DARKE COUNTY — Wednesday, Nov. 11, is Veterans Day, a holiday established by the federal government to recognize the service of U.S. military veterans, both living and dead.
The purpose of Veterans Day is often confused with that of Memorial Day, a holiday which is observed on the last Monday of May. Memorial Day recognizes the sailors, soldiers, airmen and Marines who died in the service of their country.
Veterans Day, as we know it today, was not always called as such. It was originally called “Armistice Day.”
The holiday saw its birth in 1919, a year following the end of World War I, or as it was called by many then, “The War to End All Wars.”
The German Empire had signed an armistice with the Allies (Great Britain, France, United States, among others) on Nov. 18, 1918, marking the end of open hostilities in a war that had lasted more than four years and cost the lives of more than 116,000 American military personnel, 53,402 of whom died in combat. Another 204,000 were wounded.
President Woodrow Wilson, in setting aside Nov. 11, said, “To us in America, the reflections of Armistice Day will be filled with solemn pride in the heroism of those who died in the country’s service and with gratitude for the victory, both because of the thing from which it has freed us and because of the opportunity it has given America to show her sympathy with peace and justice in the councils of the nations.”
According to the Veterans Administration Office of Public Affairs, the original concept for the Armistice Day celebration was for “a day observed with parades and public meetings and a brief suspension of business beginning at 11 a.m.”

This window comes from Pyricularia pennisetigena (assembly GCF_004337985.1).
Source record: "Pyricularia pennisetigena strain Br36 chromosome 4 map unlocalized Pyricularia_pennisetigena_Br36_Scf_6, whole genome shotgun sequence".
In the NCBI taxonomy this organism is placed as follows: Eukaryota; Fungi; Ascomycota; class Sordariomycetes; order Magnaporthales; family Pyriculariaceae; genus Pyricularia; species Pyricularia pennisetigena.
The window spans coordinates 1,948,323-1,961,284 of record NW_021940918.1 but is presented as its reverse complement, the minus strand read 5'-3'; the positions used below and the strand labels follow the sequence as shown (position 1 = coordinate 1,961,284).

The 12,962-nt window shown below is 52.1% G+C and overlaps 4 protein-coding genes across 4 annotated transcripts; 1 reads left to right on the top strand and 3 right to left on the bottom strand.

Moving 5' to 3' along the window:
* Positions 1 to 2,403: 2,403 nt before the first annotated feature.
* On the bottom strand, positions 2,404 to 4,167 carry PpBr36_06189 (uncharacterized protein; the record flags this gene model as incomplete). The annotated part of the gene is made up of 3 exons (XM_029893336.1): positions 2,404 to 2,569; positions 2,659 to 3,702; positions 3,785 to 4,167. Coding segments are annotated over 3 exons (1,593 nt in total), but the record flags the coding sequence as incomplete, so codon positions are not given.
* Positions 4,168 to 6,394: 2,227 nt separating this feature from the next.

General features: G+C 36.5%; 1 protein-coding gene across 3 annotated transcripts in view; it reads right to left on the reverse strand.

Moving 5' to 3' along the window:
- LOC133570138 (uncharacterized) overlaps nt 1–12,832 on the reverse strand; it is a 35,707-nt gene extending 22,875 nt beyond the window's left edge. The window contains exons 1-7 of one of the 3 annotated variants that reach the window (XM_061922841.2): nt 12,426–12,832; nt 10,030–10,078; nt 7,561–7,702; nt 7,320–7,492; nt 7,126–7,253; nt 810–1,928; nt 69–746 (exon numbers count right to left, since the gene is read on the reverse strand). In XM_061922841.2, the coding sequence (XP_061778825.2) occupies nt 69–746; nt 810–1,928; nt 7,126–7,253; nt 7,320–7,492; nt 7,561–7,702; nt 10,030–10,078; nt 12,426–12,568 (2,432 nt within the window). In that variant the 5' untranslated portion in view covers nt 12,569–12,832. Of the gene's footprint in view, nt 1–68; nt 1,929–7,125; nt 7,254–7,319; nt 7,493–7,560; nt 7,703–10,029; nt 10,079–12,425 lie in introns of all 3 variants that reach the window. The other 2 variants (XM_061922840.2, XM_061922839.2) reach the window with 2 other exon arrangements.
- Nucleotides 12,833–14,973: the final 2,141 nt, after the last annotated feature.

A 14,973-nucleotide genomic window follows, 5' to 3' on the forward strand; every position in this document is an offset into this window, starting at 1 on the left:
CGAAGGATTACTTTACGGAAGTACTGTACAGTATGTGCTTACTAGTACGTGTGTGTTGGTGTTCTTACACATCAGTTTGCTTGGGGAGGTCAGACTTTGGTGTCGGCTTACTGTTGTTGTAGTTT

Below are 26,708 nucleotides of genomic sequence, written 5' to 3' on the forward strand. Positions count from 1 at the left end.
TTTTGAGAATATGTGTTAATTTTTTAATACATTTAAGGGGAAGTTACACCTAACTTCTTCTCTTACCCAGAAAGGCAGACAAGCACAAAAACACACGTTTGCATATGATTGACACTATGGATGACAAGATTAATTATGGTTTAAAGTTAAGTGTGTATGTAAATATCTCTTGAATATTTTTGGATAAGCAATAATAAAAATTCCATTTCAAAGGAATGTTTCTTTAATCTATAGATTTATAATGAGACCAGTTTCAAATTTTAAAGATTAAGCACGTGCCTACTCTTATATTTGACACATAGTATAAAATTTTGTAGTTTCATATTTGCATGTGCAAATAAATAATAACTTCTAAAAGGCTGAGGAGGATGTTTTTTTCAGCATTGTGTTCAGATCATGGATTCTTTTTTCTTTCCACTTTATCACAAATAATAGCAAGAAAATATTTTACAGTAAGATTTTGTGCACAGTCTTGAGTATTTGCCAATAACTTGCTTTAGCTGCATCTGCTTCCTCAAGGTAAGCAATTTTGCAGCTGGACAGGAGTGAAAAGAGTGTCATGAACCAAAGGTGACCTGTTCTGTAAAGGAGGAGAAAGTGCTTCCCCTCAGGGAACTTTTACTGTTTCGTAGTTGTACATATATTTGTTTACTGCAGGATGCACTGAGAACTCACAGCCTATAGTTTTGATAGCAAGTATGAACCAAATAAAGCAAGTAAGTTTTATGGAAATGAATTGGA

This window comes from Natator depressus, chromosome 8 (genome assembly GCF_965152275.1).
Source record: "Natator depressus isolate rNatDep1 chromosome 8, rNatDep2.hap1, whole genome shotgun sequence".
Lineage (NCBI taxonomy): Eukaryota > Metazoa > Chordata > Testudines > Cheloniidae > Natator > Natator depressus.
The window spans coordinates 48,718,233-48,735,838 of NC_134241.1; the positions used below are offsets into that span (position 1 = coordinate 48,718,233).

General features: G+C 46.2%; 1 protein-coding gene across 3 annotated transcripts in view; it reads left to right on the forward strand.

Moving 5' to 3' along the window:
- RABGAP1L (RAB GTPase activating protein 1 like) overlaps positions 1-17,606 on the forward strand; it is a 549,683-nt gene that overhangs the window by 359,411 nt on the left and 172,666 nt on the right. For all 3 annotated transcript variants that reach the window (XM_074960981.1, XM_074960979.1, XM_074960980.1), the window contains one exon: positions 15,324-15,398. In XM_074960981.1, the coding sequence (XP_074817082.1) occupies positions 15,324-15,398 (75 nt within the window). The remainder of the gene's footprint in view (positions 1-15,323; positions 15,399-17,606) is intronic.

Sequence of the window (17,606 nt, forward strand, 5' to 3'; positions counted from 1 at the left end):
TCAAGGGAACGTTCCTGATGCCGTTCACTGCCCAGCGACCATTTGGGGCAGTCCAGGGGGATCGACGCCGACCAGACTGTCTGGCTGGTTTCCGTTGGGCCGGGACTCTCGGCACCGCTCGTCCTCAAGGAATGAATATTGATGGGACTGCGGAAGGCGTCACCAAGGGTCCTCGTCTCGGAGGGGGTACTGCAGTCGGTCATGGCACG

Nearly 20 years later, in 1938, Congress officially declared Armistice Day a legal, federal holiday.
Though Armistice Day had been established to honor those who fought in World War I, America’s entry into the Second World War in 1941, and its subsequent entry into the Korean Conflict of 1950-1953, gave impetus for Armistice Day to be transformed into something bigger.
On June 1, 1954, Congress struck the word “Armistice” from the act, and replaced it with the word “Veterans,” thereby making it a day to honor American veterans of all wars.
The commemoration hit a snag, however, in 1968, when Congress passed the Uniform Holiday Bill, which sought to standardize the celebration of four holidays (Washington’s Birthday, Memorial Day, Veterans Day, and Columbus Day) on Mondays, to ensure three-day weekends for federal employees.
As it pertained to Veterans Day, particularly, the move was not popular among many veterans and their families, as the Nov. 11 date still held historic significance to them.
In response, Congress, in 1975, enacted legislation returning Veterans Day to its original Nov. 11 date, beginning in 1978. Upon signing the bill, President Gerald Ford said, in part:
“This action supports the expressed will of the overwhelming majority of our State legislatures, all major veterans service organizations, and many individuals.”
“Under a law enacted in 1968, the fourth Monday in October was designated for the observance of Veterans Day. Since that law took effect, it has become apparent that the commemoration of this day on November 11 is a matter of historic and patriotic significance to a great number of our citizens. It is a practice deeply and firmly rooted in our customs and traditions. Americans have appreciated and wish to retain the historic significance of November 11 as the day set aside each year by a grateful nation to remember and honor those, living and dead, who fought to win and preserve our freedom.”
“I believe restoration of the observance of Veterans Day to November 11 will help preserve in the hearts and lives of all Americans the spirit of patriotism, the love of country, and the willingness to serve and sacrifice for the common good symbolized by this very special day.”
The Daily Advocate staff wishes a Happy Veterans Day to those who have served in the U.S. Armed Forces and as well to those currently serving.